More than 12 months

744

226

Total other payables

4,588

3,004

Accounting Policy

Initial Recognition and Measurement

Financial liabilities are classified as either financial liabilities ‘at fair value through profit or loss’ or other financial liabilities. Financial liabilities are recognised upon ‘trade date’.

Financial Liabilities at FVPL

Financial liabilities at fair value through profit or loss are initially measured at fair value. Subsequent fair value adjustments are recognised in the statement of comprehensive income. The net gain or loss recognised in the statement of comprehensive income incorporates any interest paid on the financial liability.

There are no outstanding financial liabilities at FVPL as at reporting dates.

Other Financial Liabilities

Other financial liabilities, including borrowings and trade creditors/accruals, are initially measured at fair value, net of transaction costs. These liabilities are subsequently measured at amortised cost using the effective interest method, with interest expense recognised on an effective yield basis.

The effective interest method is a method of calculating the amortised cost of a financial liability and of allocating interest expense over the relevant period. The effective interest rate is the rate that exactly discounts estimated future cash payments through the expected life of the financial liability, or, where appropriate, a shorter period.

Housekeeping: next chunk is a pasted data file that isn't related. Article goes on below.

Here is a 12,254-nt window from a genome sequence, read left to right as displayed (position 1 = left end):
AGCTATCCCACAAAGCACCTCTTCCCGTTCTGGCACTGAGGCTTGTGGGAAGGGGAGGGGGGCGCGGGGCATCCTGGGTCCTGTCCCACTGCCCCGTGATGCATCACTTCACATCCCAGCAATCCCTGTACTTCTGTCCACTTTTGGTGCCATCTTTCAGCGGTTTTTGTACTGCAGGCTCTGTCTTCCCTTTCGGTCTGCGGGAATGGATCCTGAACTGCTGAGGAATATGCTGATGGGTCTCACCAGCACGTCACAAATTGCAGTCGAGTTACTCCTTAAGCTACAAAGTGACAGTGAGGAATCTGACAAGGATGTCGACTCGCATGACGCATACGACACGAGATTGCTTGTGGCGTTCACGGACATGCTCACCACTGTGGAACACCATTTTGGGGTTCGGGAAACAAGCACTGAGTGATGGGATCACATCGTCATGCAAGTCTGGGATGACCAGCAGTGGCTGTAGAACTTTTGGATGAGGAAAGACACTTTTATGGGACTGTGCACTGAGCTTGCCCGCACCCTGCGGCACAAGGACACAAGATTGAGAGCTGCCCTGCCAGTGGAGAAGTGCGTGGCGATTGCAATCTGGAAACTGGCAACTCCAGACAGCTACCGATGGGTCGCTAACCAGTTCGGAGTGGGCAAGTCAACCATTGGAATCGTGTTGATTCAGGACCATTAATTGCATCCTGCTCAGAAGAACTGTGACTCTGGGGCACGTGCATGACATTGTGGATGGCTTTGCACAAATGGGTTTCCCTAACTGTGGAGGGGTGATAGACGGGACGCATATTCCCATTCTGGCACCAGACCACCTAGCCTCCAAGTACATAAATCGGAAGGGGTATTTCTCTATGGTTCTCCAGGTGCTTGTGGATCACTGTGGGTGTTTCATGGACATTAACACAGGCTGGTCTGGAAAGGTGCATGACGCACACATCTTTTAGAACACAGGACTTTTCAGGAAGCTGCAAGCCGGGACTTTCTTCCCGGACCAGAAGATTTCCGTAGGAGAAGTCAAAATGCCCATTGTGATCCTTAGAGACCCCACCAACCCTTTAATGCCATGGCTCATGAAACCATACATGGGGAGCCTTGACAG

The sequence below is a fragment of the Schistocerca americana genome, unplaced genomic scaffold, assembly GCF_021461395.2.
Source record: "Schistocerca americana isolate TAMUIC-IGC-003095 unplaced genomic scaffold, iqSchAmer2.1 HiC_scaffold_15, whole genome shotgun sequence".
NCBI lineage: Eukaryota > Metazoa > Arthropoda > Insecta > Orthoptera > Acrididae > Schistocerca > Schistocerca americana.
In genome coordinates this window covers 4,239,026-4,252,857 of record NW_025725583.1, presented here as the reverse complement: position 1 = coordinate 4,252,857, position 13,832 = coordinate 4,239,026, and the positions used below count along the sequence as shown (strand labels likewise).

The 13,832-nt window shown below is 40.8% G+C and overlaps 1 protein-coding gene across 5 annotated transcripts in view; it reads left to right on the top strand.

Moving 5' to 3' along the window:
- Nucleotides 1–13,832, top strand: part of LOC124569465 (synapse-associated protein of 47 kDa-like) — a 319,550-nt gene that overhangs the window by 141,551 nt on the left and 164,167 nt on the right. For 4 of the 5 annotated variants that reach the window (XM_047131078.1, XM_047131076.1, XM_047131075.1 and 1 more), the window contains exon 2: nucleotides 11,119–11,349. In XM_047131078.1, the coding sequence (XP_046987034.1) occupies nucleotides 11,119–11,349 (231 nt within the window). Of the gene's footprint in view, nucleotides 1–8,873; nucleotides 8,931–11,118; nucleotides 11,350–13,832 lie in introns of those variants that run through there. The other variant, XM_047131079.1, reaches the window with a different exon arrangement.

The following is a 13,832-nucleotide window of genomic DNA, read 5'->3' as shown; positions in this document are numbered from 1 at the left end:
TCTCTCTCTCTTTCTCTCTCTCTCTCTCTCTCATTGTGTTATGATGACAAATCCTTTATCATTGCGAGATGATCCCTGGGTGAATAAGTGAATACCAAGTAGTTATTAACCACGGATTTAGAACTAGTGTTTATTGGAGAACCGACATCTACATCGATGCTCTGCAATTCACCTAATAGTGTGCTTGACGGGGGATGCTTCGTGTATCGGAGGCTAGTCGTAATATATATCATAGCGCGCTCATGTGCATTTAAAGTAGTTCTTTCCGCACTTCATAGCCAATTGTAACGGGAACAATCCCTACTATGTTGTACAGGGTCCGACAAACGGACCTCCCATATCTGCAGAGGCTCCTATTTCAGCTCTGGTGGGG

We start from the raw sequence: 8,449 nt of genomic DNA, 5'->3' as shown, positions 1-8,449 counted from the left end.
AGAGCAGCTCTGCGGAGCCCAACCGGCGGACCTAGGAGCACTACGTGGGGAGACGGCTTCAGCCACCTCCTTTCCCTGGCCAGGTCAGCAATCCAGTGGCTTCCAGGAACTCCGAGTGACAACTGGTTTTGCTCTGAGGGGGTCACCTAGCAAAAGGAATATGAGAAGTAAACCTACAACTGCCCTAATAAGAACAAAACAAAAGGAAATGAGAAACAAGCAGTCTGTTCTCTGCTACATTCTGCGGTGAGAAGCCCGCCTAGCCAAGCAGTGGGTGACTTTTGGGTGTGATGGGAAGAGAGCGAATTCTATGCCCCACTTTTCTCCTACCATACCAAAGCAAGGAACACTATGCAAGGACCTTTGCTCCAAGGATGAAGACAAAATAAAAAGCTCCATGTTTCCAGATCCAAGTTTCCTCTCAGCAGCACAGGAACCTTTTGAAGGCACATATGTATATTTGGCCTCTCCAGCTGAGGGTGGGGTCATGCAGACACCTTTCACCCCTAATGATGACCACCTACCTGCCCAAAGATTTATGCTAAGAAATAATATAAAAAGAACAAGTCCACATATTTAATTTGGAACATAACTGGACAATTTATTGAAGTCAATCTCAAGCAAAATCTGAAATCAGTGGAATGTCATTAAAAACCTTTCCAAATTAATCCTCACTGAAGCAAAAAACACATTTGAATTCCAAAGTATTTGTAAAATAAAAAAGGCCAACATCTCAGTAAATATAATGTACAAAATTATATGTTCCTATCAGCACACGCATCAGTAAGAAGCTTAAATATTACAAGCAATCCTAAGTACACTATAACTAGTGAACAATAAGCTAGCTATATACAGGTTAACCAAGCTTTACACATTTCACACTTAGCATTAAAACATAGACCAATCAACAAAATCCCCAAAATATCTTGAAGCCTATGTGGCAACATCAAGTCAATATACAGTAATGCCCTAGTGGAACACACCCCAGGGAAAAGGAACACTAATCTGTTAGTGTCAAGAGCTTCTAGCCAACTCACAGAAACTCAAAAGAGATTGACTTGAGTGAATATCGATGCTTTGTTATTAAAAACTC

Trade creditors and accruals and other payables are recognised at amortised cost. Liabilities are recognised to the extent that the goods or services have been received (and irrespective of having been invoiced).

Derecognition

A financial liability is de-recognised when the obligation under the liability is discharged or cancelled, or expires. When an existing financial liability is replaced by another from the same lender on substantially different terms, or the terms of an existing liability are substantially modified, such an exchange or modification is treated as the de-recognition of the original liability and the recognition of a new liability. The difference in the respective carrying amounts is recognised in the statement of comprehensive income.

3.4: Other Provisions

 

Provision for

concessional

loans

$’000

Provision for

make good

$’000

Provision for

irrevocable

commitments

$’000

Total

$’000

As at 1 July 2015

10,233

129

498

10,860

Additional provisions made

6,836

-

-

6,836

Amounts reversed

-

-

(178)

(178)

Offset to loans and advances

(4,083)

-

-

(4,083)

Total at 30 June 2016

12,986

129

320

13,435

 

2016

$’000

2015

$’000

Other provisions expected to be settled:

 

 

No more than 12 months

5,362

1,799

More than 12 months

8,073

9,061

Total other provisions

13,435

10,860